2014-16 Penny Dreadful Ferdinand Lyle TV series
2014 Into the Woods Baker's Father
2016 Cunk on Shakespeare Himself
2016 The Legend of Tarzan Mr. Frum
2017 My Cousin Rachel Couch
2017 The Death of Stalin Lavrentiy Beria Winner — British Independent Film Award for Best Supporting Actor
2018 Museum Frank Graves
2018 Operation Finale David Ben-Gurion
2019 Radioactive Gabriel Lippmann Post-production

Selected theatre

  • Konstantin, The Seagull, Royal Shakespeare Company, Royal Shakespeare Theatre, Stratford-upon-Avon, England, 1991
  • Ariel, The Tempest, Stratford, England, 1994
  • The Duchess of Malfi, Greenwich and West End, 1995
  • Mosca, Volpone, Royal National Theatre, London, 1995
  • Rosencrantz and Guildenstern Are Dead, Royal National Theatre, 1996
  • Iago, Othello, Royal National Theatre, 1997-98
  • Alfred Evelyn, Money, Royal National Theatre, 1999
  • Battle Royal, Royal National Theatre, 1999-2000
  • Title role, Hamlet, Brooklyn Academy of Music, New York City, 2001
  • Humble Boy, Royal National Theatre, 2001
  • Title role, Uncle Vanya, Donmar Warehouse, London, 2002, then Brooklyn Academy of Music, 2003
  • Malvolio, Twelfth Night, Donmar Warehouse, 2002
  • Sir Harcourt Courtly, London Assurance, Royal National Theatre, 2010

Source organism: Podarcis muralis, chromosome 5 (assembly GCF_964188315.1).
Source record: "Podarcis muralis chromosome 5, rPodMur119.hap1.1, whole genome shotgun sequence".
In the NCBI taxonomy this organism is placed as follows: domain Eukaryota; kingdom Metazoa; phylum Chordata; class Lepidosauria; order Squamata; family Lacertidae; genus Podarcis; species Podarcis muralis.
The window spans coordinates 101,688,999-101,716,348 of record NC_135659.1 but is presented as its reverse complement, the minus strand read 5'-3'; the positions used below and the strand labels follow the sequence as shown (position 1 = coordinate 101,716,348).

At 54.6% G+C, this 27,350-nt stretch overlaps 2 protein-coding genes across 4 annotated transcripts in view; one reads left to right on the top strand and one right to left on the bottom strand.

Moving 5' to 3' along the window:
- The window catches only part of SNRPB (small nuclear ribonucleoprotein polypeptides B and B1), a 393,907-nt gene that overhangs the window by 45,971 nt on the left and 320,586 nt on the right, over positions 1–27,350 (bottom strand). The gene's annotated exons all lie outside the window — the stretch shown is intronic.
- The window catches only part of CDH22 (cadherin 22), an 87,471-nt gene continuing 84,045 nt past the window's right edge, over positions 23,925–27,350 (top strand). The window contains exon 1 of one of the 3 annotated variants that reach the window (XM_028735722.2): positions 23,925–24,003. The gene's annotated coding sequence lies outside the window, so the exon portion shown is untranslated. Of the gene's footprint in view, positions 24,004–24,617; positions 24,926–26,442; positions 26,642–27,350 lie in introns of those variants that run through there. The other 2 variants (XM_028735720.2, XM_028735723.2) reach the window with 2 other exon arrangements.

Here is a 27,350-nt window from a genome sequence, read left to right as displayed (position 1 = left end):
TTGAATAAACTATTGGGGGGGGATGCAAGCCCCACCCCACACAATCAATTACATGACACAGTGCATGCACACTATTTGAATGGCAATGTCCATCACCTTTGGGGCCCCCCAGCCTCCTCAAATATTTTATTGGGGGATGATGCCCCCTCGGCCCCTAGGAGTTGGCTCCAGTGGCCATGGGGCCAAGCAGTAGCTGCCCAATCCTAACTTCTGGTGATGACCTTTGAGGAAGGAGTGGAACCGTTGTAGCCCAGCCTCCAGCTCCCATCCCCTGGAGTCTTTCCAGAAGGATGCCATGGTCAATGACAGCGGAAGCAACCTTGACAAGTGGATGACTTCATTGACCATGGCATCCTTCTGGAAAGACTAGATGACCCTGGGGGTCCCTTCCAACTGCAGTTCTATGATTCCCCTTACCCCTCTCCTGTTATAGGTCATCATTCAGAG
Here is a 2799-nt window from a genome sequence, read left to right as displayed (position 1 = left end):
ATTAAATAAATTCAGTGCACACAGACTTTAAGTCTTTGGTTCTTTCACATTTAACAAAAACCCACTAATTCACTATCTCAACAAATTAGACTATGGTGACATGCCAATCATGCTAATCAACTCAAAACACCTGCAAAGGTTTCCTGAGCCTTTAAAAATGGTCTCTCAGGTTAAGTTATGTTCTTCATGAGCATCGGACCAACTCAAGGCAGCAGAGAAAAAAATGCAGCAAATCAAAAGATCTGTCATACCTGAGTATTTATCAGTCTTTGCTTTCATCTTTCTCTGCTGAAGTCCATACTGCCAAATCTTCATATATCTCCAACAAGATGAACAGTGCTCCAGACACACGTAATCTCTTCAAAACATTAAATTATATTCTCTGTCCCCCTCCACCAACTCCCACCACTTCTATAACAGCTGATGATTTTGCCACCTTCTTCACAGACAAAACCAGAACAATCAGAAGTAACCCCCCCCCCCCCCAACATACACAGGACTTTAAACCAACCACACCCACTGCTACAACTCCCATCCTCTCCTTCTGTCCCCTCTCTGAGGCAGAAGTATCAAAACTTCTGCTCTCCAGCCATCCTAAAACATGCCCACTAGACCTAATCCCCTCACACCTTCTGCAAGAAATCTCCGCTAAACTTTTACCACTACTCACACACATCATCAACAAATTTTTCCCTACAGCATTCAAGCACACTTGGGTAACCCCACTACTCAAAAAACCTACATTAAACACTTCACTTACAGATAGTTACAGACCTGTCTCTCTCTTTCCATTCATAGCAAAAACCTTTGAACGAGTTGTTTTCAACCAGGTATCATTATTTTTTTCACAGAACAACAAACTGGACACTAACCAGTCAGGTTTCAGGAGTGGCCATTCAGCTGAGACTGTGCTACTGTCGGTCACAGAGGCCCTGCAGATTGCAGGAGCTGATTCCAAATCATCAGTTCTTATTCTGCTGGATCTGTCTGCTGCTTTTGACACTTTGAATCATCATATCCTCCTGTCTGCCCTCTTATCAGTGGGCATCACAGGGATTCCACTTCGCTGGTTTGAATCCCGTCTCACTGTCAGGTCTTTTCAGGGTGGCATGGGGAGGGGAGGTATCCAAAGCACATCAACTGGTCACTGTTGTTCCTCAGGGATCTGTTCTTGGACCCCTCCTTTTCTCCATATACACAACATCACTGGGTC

• Joseph Stalin, Collaborators, Royal National Theatre, 2011[22]
  • Timon of Athens, Timon of Athens, Royal National Theatre, 2012
  • Captain Terri Dennis, Privates on Parade, Noël Coward Theatre, 2012-13
  • Also appeared as Sir Politic Wouldbe, Volpone; title role, Richard III; and in The Man of Mode; Troilus and Cressida; Die Hose, Traverse Theatre; The Death of Elias Sawney, Traverse Theatre; Sandro Manon, Traverse Theatre; Look to the Rainbow, Apollo Theatre; Women Beware Women, Royal Court Theatre; A Winter's Tale; Everyman in His Humour; The Art of Success; The Fair Maid of the West; Speculators; The Storm; The Constant Couple; Restoration; Some Americans Abroad; Mary and Lizzie; Playing with Trains; Edward II; Love's Labour's Lost; King Lear; Ghosts; Candide; Summerfolk.